How healthcare will change under Trump — injecting standard business principles into healthcare delivery: Q&A with Dr. Craig Callewart


Craig Callewart, MD, is a private practice surgeon in Dallas who has participated in politics at the local and national level for years.


He is active in healthcare matters and serves on Congressman Pete Sessions’ Healthcare Task Force, the House sponsor of the Sessions-Cassidy bill to repeal the ACA. He can be reached at


Question: Dr. Callewart, how would you summarize the current healthcare situation?

Dr. Craig Callewart: In contradistinction to media reports, I would like to point out that healthcare remains the same. We are struggling with a broken payment system, and it clearly is in chaos. The American public was spared the most egregious parts of the ACA, which were set to start clicking in place after the inauguration. That said, the drastic increases in premiums and deductibles in 2017 are the industry’s way to try to recover the massive losses sustained by the major carriers in managing/underwriting the Affordable Care Act. They were expecting Congress to cover those losses, and when defunded, are now passing these losses on to the premium payers.

Q: Are the Republicans really going to dump the ACA?


CC: Probably not. The ability to keep dependent children on their parents' plans until age 26 is very popular, as is the ability to have pre-existing conditions covered by a new insurance. These are expensive benefits, as the actuaries depend on young people producing more premium revenue than they consume and expect a long period of premiums to cover pre-existing conditions. The Republican goals are to make health insurance more closely mirror home-owners insurance and automobile insurance — paid by the consumer, portable, and more affordable. That will require reworking the tax code, which is why Mr. Trump has said the two are closely related, and will be addressed together.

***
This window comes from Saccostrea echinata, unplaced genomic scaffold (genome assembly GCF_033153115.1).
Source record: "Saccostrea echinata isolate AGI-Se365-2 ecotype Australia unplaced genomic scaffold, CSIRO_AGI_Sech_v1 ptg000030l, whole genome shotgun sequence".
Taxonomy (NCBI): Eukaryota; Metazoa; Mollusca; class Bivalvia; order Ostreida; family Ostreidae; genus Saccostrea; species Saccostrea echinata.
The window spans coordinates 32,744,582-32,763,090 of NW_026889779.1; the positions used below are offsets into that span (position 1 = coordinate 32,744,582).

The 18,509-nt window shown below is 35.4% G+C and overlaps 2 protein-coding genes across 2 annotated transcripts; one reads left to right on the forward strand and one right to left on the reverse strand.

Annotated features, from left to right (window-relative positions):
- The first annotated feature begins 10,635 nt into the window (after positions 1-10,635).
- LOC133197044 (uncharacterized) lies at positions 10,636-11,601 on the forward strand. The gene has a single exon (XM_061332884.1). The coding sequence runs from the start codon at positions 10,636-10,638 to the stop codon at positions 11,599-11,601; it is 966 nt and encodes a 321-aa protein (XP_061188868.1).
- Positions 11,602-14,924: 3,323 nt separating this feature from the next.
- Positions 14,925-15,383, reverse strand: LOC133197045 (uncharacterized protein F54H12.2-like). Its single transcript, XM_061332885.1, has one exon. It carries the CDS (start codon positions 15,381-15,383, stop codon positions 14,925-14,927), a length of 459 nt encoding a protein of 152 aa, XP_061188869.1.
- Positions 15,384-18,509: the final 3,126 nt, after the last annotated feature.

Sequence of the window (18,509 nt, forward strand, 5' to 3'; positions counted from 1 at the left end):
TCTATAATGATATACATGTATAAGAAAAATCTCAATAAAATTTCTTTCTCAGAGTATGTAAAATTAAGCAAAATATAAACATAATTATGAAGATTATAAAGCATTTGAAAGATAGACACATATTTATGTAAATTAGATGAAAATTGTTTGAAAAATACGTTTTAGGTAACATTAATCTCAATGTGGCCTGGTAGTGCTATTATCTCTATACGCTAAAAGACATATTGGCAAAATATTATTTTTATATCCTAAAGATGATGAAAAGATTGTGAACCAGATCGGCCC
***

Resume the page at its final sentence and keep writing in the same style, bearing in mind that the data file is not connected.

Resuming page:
Q: Dr. Callewart, you recently attended the swearing in, inauguration and associated events on The Hill. What was your experience?


CC: It was like nothing I've seen in the 15 years I have served organized medicine. Clearly, we are in a new era with our previous “way of doing business” in Washington gone. The feeling is to interject “standard business principles” into the way healthcare is delivered. Accordingly, it is my perception that physician owned-hospitals and outpatient facilities will be allowed to expand and provide more competitive options for consumers.

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